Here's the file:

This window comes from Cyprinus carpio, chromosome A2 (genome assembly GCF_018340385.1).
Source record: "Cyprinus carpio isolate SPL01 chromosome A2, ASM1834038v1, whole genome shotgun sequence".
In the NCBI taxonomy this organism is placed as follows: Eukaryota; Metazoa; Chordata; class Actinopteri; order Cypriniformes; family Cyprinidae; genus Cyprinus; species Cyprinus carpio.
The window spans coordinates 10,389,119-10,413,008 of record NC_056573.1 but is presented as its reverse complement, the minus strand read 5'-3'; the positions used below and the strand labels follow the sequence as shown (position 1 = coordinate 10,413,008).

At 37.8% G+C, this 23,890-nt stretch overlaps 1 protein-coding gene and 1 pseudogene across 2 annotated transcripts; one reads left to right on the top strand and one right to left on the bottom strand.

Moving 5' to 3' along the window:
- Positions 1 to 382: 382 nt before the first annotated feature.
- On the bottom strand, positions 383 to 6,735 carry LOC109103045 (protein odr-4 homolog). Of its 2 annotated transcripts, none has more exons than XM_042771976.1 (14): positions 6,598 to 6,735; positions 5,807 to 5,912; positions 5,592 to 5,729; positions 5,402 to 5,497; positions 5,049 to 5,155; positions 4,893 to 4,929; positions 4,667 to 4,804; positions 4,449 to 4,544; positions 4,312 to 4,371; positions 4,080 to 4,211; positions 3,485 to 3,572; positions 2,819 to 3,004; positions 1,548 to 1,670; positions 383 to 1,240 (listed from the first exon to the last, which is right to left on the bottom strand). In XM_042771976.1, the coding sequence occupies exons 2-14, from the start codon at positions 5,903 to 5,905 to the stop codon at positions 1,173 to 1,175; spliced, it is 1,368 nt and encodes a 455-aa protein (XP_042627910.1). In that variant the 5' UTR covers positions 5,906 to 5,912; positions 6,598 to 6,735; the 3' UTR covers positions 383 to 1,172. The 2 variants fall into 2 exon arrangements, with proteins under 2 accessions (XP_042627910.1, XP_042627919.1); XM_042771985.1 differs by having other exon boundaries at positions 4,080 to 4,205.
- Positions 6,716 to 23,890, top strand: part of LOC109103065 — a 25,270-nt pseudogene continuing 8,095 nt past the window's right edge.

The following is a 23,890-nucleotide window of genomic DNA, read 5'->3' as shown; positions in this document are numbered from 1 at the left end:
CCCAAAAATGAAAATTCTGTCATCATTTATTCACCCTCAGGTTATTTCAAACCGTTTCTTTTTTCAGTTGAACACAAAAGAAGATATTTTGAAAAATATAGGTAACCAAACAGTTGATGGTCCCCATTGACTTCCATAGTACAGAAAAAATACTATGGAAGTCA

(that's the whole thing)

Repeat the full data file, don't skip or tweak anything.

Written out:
This window comes from Cyprinus carpio, chromosome A2 (genome assembly GCF_018340385.1).
Source record: "Cyprinus carpio isolate SPL01 chromosome A2, ASM1834038v1, whole genome shotgun sequence".
In the NCBI taxonomy this organism is placed as follows: Eukaryota; Metazoa; Chordata; class Actinopteri; order Cypriniformes; family Cyprinidae; genus Cyprinus; species Cyprinus carpio.
The window spans coordinates 10,389,119-10,413,008 of record NC_056573.1 but is presented as its reverse complement, the minus strand read 5'-3'; the positions used below and the strand labels follow the sequence as shown (position 1 = coordinate 10,413,008).

At 37.8% G+C, this 23,890-nt stretch overlaps 1 protein-coding gene and 1 pseudogene across 2 annotated transcripts; one reads left to right on the top strand and one right to left on the bottom strand.

Moving 5' to 3' along the window:
- Positions 1 to 382: 382 nt before the first annotated feature.
- On the bottom strand, positions 383 to 6,735 carry LOC109103045 (protein odr-4 homolog). Of its 2 annotated transcripts, none has more exons than XM_042771976.1 (14): positions 6,598 to 6,735; positions 5,807 to 5,912; positions 5,592 to 5,729; positions 5,402 to 5,497; positions 5,049 to 5,155; positions 4,893 to 4,929; positions 4,667 to 4,804; positions 4,449 to 4,544; positions 4,312 to 4,371; positions 4,080 to 4,211; positions 3,485 to 3,572; positions 2,819 to 3,004; positions 1,548 to 1,670; positions 383 to 1,240 (listed from the first exon to the last, which is right to left on the bottom strand). In XM_042771976.1, the coding sequence occupies exons 2-14, from the start codon at positions 5,903 to 5,905 to the stop codon at positions 1,173 to 1,175; spliced, it is 1,368 nt and encodes a 455-aa protein (XP_042627910.1). In that variant the 5' UTR covers positions 5,906 to 5,912; positions 6,598 to 6,735; the 3' UTR covers positions 383 to 1,172. The 2 variants fall into 2 exon arrangements, with proteins under 2 accessions (XP_042627910.1, XP_042627919.1); XM_042771985.1 differs by having other exon boundaries at positions 4,080 to 4,205.
- Positions 6,716 to 23,890, top strand: part of LOC109103065 — a 25,270-nt pseudogene continuing 8,095 nt past the window's right edge.

The following is a 23,890-nucleotide window of genomic DNA, read 5'->3' as shown; positions in this document are numbered from 1 at the left end:
CCCAAAAATGAAAATTCTGTCATCATTTATTCACCCTCAGGTTATTTCAAACCGTTTCTTTTTTCAGTTGAACACAAAAGAAGATATTTTGAAAAATATAGGTAACCAAACAGTTGATGGTCCCCATTGACTTCCATAGTACAGAAAAAATACTATGGAAGTCA